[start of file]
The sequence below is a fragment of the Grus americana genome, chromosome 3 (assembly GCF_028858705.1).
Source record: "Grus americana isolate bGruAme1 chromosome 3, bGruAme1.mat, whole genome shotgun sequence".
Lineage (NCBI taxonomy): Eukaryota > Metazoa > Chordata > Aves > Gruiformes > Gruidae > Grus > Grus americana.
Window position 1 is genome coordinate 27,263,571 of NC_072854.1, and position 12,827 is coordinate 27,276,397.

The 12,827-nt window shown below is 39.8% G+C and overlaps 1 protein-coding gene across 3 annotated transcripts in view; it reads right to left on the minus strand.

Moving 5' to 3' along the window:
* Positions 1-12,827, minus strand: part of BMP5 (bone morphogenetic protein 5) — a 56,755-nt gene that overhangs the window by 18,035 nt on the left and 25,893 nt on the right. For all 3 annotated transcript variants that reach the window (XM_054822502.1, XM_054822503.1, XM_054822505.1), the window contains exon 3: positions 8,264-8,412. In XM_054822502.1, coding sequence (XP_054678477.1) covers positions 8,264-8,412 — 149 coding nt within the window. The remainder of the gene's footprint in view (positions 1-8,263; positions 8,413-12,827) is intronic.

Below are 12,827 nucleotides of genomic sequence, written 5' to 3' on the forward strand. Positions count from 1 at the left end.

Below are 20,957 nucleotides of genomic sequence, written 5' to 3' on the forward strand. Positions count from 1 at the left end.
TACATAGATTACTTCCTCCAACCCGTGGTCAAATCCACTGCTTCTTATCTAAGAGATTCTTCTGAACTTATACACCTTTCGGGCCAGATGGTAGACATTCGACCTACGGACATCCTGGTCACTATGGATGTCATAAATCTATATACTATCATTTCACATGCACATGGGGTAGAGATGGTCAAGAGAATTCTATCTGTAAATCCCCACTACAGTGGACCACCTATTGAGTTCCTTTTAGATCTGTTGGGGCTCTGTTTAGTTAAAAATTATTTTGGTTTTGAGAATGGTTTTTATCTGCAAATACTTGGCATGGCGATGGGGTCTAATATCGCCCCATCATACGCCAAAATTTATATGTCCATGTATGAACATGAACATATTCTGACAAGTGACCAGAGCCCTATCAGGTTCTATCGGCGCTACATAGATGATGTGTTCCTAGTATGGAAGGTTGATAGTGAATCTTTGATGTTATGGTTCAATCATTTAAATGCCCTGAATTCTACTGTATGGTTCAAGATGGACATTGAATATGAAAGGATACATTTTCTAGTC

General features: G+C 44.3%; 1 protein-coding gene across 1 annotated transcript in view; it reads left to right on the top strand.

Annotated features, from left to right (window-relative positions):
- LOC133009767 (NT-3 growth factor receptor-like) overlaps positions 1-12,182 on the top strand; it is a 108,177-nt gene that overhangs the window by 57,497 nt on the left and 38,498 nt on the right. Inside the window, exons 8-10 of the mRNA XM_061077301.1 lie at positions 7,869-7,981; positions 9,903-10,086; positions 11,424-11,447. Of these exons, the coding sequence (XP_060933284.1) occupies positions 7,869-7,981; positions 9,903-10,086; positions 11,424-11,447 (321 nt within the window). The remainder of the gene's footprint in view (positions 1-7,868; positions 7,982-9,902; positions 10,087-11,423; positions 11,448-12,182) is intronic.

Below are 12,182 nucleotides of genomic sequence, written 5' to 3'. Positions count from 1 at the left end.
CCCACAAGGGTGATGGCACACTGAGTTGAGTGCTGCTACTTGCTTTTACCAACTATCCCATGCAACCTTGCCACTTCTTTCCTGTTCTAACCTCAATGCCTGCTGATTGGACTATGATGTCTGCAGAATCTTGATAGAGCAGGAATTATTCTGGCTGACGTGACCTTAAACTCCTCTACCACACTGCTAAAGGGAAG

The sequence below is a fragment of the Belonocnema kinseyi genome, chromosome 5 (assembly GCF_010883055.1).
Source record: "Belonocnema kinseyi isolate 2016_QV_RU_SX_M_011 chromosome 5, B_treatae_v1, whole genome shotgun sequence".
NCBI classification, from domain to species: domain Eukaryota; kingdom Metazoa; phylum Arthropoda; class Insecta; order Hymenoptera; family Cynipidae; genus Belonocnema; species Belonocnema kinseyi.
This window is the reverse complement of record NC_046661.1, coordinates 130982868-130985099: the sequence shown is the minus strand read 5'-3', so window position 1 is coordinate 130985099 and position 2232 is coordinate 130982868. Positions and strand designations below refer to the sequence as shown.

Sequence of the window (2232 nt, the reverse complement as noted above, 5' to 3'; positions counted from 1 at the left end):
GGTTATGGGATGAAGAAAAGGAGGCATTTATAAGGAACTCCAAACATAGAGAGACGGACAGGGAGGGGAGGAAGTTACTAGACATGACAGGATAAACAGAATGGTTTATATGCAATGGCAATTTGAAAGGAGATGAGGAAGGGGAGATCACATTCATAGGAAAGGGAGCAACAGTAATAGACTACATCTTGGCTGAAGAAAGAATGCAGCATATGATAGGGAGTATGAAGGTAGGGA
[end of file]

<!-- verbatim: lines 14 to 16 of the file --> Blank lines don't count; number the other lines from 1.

Below are 12,182 nucleotides of genomic sequence, written 5' to 3'. Positions count from 1 at the left end.
CCCACAAGGGTGATGGCACACTGAGTTGAGTGCTGCTACTTGCTTTTACCAACTATCCCATGCAACCTTGCCACTTCTTTCCTGTTCTAACCTCAATGCCTGCTGATTGGACTATGATGTCTGCAGAATCTTGATAGAGCAGGAATTATTCTGGCTGACGTGACCTTAAACTCCTCTACCACACTGCTAAAGGGAAG

The sequence below is a fragment of the Belonocnema kinseyi genome, chromosome 5 (assembly GCF_010883055.1).